Rebranding Places

Flashcards by jamesofili, updated more than 1 year ago


1 Geography Flashcards on Rebranding Places, created by jamesofili on 03/07/2014.

Resource summary

Question Answer
Cumulative Causation Effect The idea that as a new business/industry opens in an area, its arrival will further attract more businesses to locate, creating an upward spiral.
Sustainability Meeting the needs of today whilst considering the needs of future generations.
Drosscape Urban areas which are left derelict due to the loss of economic and industrial activity e.g. contaminated industrial sites, rubbish dumps, tarmac expanses, polluted river banks.
Players People/organisations who are involved in the rebranding process
Urban fabric The character of an area and the quality of the public realm.
Deprevation When people have a lack of access to basic necessities e.g. food, heating.
Flagship projects Developments which form the centrepiece of a regeneration project and are designed to act as a catalyst for growth.
Post Production Countryside A development framework which looks at how the countryside should be used if farming declines even more.
Diversification To broaden the range of economic activity so an area is not overdependent on one activity.
Urban decay When an area falls into disrepair and dereliction.
Re-imaging Involves marketing to sell an area, giving regeneration projects the impetus to attract people.
Backwash effects When richer regions drain labour (brain-drain) and stunt industrial development of poor regions because products from richer regions are of higher quality and sometimes cheaper.
Gentrification The restoration of run-down areas by the arrival of better-off people, resulting in the displacement of low-income residents.
Top-down approach When planners implement schemes with limited cosultation with the public.
Bottom-up approach When planners involve local communities in the regeneration process.
Multiplier effect When initial investment in an area creates jobs, resulting in more spending in the local economy creating more jobs.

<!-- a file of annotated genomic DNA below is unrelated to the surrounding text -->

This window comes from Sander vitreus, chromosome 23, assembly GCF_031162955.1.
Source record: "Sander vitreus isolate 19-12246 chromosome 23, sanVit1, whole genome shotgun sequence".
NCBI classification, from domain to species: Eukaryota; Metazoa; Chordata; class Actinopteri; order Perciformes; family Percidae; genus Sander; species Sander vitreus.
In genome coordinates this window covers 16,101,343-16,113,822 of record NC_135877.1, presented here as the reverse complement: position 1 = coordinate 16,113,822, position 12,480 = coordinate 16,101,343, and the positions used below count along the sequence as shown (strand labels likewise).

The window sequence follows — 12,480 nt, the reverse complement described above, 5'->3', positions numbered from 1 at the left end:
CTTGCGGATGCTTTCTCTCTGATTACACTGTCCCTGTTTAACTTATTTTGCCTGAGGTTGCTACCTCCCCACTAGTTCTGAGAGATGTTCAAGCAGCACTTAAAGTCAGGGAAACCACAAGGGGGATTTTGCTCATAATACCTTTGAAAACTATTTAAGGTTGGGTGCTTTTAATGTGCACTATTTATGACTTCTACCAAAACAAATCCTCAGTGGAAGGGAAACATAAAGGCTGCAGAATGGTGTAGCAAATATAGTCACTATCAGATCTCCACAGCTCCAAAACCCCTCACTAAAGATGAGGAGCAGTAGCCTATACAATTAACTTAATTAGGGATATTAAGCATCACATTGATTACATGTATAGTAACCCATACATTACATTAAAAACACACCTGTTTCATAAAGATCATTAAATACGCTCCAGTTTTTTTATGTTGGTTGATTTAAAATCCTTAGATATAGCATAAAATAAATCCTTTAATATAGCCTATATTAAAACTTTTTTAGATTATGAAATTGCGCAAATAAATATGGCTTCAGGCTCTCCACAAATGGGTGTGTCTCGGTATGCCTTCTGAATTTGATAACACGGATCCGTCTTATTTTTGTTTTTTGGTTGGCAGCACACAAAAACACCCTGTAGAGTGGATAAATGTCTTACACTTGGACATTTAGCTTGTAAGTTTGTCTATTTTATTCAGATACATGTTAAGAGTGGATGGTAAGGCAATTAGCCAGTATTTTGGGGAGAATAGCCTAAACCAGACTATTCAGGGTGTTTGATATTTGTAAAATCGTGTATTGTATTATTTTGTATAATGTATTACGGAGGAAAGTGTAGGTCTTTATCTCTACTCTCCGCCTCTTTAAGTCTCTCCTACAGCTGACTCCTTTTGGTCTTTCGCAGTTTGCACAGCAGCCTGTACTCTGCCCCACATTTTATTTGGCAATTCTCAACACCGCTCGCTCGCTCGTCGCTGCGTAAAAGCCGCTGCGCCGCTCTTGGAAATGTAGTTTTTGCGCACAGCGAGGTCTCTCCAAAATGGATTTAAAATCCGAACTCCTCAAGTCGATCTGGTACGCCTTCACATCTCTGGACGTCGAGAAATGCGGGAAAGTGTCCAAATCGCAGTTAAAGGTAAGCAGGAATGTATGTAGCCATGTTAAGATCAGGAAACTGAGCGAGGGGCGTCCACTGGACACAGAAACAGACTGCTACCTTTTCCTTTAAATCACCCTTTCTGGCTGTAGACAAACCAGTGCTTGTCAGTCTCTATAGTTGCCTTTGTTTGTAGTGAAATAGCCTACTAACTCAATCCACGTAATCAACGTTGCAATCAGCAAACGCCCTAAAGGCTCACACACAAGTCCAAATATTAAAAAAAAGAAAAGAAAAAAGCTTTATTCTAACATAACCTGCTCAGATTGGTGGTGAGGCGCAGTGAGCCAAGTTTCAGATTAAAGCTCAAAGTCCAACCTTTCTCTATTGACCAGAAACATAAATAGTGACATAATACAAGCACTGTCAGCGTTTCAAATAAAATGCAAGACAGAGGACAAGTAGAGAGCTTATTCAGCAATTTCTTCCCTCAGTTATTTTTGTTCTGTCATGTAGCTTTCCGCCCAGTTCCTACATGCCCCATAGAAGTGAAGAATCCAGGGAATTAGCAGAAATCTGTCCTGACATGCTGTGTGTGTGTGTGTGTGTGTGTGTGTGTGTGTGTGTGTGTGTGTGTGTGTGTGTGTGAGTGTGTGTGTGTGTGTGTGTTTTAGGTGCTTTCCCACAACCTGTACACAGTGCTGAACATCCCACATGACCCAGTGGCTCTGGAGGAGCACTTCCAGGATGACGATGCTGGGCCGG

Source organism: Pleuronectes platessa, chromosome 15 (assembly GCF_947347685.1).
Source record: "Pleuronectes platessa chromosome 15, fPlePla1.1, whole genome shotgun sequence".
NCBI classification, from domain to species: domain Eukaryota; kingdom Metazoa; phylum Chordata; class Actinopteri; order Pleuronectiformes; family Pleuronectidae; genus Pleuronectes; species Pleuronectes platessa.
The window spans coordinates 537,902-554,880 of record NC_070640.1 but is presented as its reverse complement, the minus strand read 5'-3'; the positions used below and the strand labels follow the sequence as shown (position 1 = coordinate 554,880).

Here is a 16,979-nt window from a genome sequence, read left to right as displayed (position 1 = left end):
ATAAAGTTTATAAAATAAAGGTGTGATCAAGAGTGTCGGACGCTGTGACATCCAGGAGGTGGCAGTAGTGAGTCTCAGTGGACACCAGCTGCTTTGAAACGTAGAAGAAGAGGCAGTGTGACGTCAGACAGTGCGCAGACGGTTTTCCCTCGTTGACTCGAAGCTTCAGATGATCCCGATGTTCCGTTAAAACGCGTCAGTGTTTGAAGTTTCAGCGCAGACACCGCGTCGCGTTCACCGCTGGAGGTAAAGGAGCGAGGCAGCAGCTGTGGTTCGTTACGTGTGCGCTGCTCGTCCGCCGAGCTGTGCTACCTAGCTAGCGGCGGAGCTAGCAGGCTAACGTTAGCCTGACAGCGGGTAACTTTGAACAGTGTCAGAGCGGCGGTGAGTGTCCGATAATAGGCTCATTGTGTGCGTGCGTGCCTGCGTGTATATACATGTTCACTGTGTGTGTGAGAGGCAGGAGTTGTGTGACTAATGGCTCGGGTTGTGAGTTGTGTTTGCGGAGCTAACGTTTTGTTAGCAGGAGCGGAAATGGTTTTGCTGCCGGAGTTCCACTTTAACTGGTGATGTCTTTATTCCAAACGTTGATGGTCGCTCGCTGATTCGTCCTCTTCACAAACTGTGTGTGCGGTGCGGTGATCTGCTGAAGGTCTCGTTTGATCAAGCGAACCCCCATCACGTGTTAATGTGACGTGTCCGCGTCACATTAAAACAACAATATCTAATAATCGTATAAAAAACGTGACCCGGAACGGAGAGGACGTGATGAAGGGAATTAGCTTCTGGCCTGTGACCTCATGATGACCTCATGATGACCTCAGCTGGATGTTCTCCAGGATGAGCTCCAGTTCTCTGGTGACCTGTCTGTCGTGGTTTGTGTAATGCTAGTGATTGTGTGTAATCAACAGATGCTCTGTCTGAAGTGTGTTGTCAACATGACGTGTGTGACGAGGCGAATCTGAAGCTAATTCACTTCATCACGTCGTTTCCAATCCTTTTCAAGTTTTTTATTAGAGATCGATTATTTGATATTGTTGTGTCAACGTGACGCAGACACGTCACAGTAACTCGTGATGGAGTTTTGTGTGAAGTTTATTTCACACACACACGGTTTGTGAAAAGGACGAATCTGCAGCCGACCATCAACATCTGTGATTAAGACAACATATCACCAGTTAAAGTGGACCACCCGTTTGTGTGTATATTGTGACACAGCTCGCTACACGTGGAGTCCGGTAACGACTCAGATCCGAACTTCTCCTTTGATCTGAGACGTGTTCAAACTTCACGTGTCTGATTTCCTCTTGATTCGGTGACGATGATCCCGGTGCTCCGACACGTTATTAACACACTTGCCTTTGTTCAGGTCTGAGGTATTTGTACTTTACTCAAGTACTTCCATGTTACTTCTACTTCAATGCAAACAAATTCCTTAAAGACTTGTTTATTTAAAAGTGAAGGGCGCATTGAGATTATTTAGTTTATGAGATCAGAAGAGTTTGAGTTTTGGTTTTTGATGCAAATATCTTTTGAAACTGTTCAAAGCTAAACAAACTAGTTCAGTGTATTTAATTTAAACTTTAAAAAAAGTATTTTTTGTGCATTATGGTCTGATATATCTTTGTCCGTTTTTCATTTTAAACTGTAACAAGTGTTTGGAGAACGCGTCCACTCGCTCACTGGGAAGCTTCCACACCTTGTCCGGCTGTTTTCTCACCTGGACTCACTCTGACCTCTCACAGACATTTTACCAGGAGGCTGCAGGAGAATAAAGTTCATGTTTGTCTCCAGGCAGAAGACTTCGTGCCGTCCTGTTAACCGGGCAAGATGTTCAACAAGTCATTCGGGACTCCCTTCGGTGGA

Brownfield sites Previously used industrial and commercial land
Core and periphery theory A development model where there is a affluent core region and deprived periphery.
Destination tourism When people visit a place simply because of a single attraction.
Diversification To spread industrial commitment over a large range of activities so as to avoid overdependence on one activity.
Economic leakage When money earned in one area 'leaks' or is spent in another area.
Greenfield sites Sites which have never been developed or used for an urban use.
Footloose industry Industry that can be sited in a number of places, often because transport costs are unimportant.
Inward migration The migration of people into an area.
Players People or organisations involved in a project.
Market-led regeneration The encourage of private investment through planning, transport and land policies as well as substantial public investment e.g. enterprise zones.
Negative multiplier A downward spiral, where economic conditions prevent growth.
Remittance payments Money that is sent home to families by people working in a foreign country or in a city in their own country.
Subsidies Money that is paid by government to reduce costs so that prices can be kept low.
Transport hub Where several transport links converge in one location.
Sustainable development Developments which meet current needs without compromising the ability of future generations to meet their own needs.
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